No Animal Left Behind: why do farmed fish need specific laws to protect their welfare?
Fish are farmed in their billions in Europe, yet sadly, they currently receive little to no welfare protection, and many of their needs are still unknown. Countless fish are farmed in the EU every year in awful conditions where they experience overcrowding, high mortality rates, inhumane slaughter methods, and stress and injuries from routine handling and transport. The European Commission has the power to address these issues when revising the animal welfare legislation this year, by including species-specific laws for fish in farming, transport and slaughter.
Fish are sentient animals with individual personalities, who experience diverse emotions and live complex lives. Importantly, each species of fish is unique and varies greatly from another, which also means that their needs are not ‘one size fits all’. Fish in aquaculture are not domesticated animals - most are carnivorous predators and many of them are solitary animals by nature.
Just like other animals, their environment impacts their wellbeing, whether its available space, water quality, water temperature, etc., there are a lot of factors to take into account for each fish species.
Unfortunately, to date, fish have been neglected and misjudged. As our recent exposé revealed, billions of fish are suffering in the EU because aquaculture systems are based on a poor understanding of their needs and natures, and high mortality rates have been accepted with little regard for the welfare of the fish involved.
The needs of farmed fish have been neglected for too long
These poor beings often spend up to two years:
- Packed in overcrowded conditions where diseases can spread quickly
- Being routinely handled, which is extremely stressful for farmed fish and can cause scale loss, skin, fin and eye injuries, muscle bruising, reduced appetite and impaired development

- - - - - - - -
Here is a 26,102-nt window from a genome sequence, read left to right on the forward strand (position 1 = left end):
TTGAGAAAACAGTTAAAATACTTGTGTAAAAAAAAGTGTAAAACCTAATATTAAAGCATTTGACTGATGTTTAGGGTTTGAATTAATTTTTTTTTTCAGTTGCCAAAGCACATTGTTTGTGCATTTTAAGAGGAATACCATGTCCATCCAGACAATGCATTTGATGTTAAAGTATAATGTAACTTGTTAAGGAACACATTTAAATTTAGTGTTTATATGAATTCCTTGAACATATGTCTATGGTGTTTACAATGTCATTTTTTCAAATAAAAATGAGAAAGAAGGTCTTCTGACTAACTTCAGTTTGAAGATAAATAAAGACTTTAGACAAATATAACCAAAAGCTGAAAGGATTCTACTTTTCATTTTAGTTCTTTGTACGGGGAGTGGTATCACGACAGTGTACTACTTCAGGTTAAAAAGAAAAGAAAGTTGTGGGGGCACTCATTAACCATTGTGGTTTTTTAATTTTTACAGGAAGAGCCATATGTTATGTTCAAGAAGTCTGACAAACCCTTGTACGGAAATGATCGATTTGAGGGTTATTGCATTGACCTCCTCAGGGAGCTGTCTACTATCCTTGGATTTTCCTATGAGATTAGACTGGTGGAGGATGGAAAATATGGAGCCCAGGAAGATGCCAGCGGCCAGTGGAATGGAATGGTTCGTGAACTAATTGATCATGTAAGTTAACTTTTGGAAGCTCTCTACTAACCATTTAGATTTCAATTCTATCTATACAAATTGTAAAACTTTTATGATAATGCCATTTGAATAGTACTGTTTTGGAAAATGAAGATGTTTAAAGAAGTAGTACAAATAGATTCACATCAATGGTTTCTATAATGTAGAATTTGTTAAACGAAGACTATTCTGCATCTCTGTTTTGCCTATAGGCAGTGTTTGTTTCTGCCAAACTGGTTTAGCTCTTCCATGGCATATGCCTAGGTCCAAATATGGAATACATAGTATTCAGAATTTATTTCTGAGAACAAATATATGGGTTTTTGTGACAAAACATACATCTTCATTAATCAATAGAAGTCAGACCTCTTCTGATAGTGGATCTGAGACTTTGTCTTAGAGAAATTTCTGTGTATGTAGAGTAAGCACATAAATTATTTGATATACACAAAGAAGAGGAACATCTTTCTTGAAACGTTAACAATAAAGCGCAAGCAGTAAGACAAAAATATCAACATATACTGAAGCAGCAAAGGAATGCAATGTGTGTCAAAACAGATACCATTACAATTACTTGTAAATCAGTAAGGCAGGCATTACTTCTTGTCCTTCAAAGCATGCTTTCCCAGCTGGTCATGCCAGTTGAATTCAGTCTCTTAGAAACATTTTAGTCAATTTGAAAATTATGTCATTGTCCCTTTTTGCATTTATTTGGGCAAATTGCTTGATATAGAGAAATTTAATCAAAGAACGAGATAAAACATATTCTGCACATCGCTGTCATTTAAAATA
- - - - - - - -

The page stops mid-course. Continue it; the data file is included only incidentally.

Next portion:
- Struggling psychologically, as the farm environment is devoid of stimulation, particularly when compared to the dynamic, ever-changing sea and river environments in which fish evolved to live.
If they manage to survive the farming environment, the journey to slaughter is yet another tribulation, where fish typically undergo:
- Starving for days or even weeks, which can increase aggression, competition and stress amongst farmed fish
- Crushing as they are lifted out of the water in a large group net
- Inadequate transport methods where water quality, water movement, noises and vibrations are severe stressors
- A slow death from asphyxiation as the fish are put on ice or into an ice slurry bath which can last for minutes or hours.
Learn more about these issues on pages 7-9 of our new exposé report.
It’s time for the European Commission to protect farmed fish
The European Commission has the power to dramatically improve the lives of farmed fish when they revise the animal welfare legislation later this year. They must factor in strong, precise, and targeted rules for fish welfare that take into account their sentient status and the best welfare practices that we know of.
They should be handled with care, offered enriching lives and slaughtered in a way that doesn’t inflict intense suffering. There is no substitute for these basic needs.
We’re trying to change history for farm animals this year through phase two of the No Animal Left Behind campaign.